Andrew Bedwell and the Big C Atlantic Challenge
"From a small seed a mighty trunk may grow." - Aeschylus
Have you seen the seed of a redwood tree? The Aeschylus quote above embodies what many of us know in our minds but still sometimes find hard to believe with our eyes. It was that way when I first heard about Andrew Bedwell's next big adventure and laid eyes upon his tiny sailboat. There are plenty of sailors who have crossed the Atlantic Ocean in a wide variety of vessels, but none who have done so aboard a sailing vessel so diminutive as Bedwell's ironically named "Big C". Ready for the specs? Big C is just 39 inches long! This is a boat that even my 10-year old daughter would find cramped, and yet Andrew Bedwell intends on sailing it from St. Johns, Newfoundland to Cornwall, England in May of 2023, and by so doing breaking the world record for the smallest vessel to sail across the Atlantic.
The ~1,900 mile record is currently held by American sailor Hugo Vihlen who completed the Atlantic crossing in a comparatively lengthy 5'4" sailing vessel during 1993. Vihlen's voyage took 115 days to complete. Bedwell hopes to complete it in 60 days but is provisioning Big C for 90 days if need be. Most everything is to be stored in watertight compartments both on the interior and exterior of the tiny vessel.
You might be wondering about the "Big C" name. It's in honor of Andrew Bedwell's friend Tom McNally, who also has held a trans-Atlantic record. McNally died of cancer in 2017 and Bedwell is using "Big C" as both a play on words ("Big Sea") and as an effort to raise money for cancer research.
I recently interviewed Andrew Bedwell about his upcoming voyage and record breaking attempt. I am pleased to share some of the interview here on SailFarLiveFree. A big "thanks" goes to Andrew for taking the time to share his thoughts. And may something mighty grow from the small seed that he's planting while sailing Big C.
SFLF: What's your sailing background and how has it prepared you for the Atlantic crossing on Big C?
Andrew: I sail solo most of the time and have done so since I started yacht sailing, and have had many vessels through the years. The biggest challenges so far have been a solo sail from the UK around Iceland, up into the Arctic, all in a 21ft prototype mini transat sailing boat. That was basically a bare carbon interior, with no creature comforts at all, but at least that had a bucket to go to toilet in. 'Big C' being so small hasn't even got a bucket!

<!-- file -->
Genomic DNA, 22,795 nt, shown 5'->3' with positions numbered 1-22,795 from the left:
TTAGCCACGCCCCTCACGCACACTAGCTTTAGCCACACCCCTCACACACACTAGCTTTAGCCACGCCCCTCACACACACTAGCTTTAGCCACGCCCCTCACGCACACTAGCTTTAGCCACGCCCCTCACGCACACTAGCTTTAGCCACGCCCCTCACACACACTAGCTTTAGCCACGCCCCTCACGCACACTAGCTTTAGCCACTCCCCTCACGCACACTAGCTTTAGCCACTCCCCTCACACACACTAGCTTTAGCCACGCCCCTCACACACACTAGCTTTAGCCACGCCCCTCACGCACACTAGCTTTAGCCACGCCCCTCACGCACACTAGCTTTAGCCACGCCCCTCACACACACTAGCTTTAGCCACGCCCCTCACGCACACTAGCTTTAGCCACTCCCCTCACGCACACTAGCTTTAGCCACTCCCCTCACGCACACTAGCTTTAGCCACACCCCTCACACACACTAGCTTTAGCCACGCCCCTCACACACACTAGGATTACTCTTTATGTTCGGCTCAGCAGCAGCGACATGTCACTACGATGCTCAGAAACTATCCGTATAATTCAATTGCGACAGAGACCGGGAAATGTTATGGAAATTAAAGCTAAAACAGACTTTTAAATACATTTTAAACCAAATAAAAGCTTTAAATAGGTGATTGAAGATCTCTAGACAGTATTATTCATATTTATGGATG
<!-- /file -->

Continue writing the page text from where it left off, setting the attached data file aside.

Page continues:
SFLF: I often hear people who are considering a major sailing voyage repeat Lin and Larry Pardey’s advice of “go simple, go small, go now”. Your Big C boat seems to be the epitome of those words. What do you think about that advice?
Andrew: I've read that many times, and agree, that started me pushing my boundaries and I've just gone on to push them further and further. Big C is as you say the epitome of 'go simple, go small"! A lot of sailors always want to go larger and larger with more creature comforts. I've had a 30ft trimaran, but it just had too many creature comforts for me (cushions, sinks, toilets and proper berths aren't for me!). I 100% like the simple ways of living.
SFLF: What design features and equipment make Big C the right boat for this challenge?
Andrew: Firstly and mainly 'Big C' was designed and the construction started by Tom McNally who held the world record for the exact same route back in 1993. His design and construction was fairly similar to his last vessel, but this one was made even stronger. The A-fame mast works exceptionally well as it's so strong, but also everything else is triangulated which helps makes the rig as strong as it can be. The biggest thing is the minimal space, as I've been needing to make everything as small and strong as possible, and with many things having multiple uses.
|Here's the very interesting "hull" and keel design of Big C
SFLF: Similarly, what is it about your own personality and character that makes you able to attempt such a feat?Andrew: It's the limit of space for both me and the food that makes the challenge so hard. Being put into such a small area for a possible 90 odd days is a huge mental challenge, but I'm exceptionally strong mentally and can take that. I will be taking an e-reader so that I can at least read, but that's it. However, I just love being at sea and find that the ever changing conditions absorb my mind and allows me to relax and stay calm.
|Did someone say "limited space"?
SFLF: What do you foresee as the biggest challenge of this journey (weather, space, solitude, etc.)?
Andrew: In addition to what I've already noted, the weather. And that's why we've chosen mid-May to leave as the weather and gulf streams are in our favor.
SFLF: What advice would you give to others contemplating an epic adventure?
Andrew: Go fo it! Life is short and you need to fill it with as many adventures as you can. Just don't try to break this record !!
SFLF: Thanks Andrew, and as always, fair winds and calm seas!
If you're looking for an adventure to follow next summer, I encourage you to follow Andrew's progress on his Face page at Big C Atlantic Challenge. Similarly, you can support Andrew's journey via his GoFundMe campaign.
Like this post? Consider checking out the interview I did with another sailor doing big things on small boats in this post: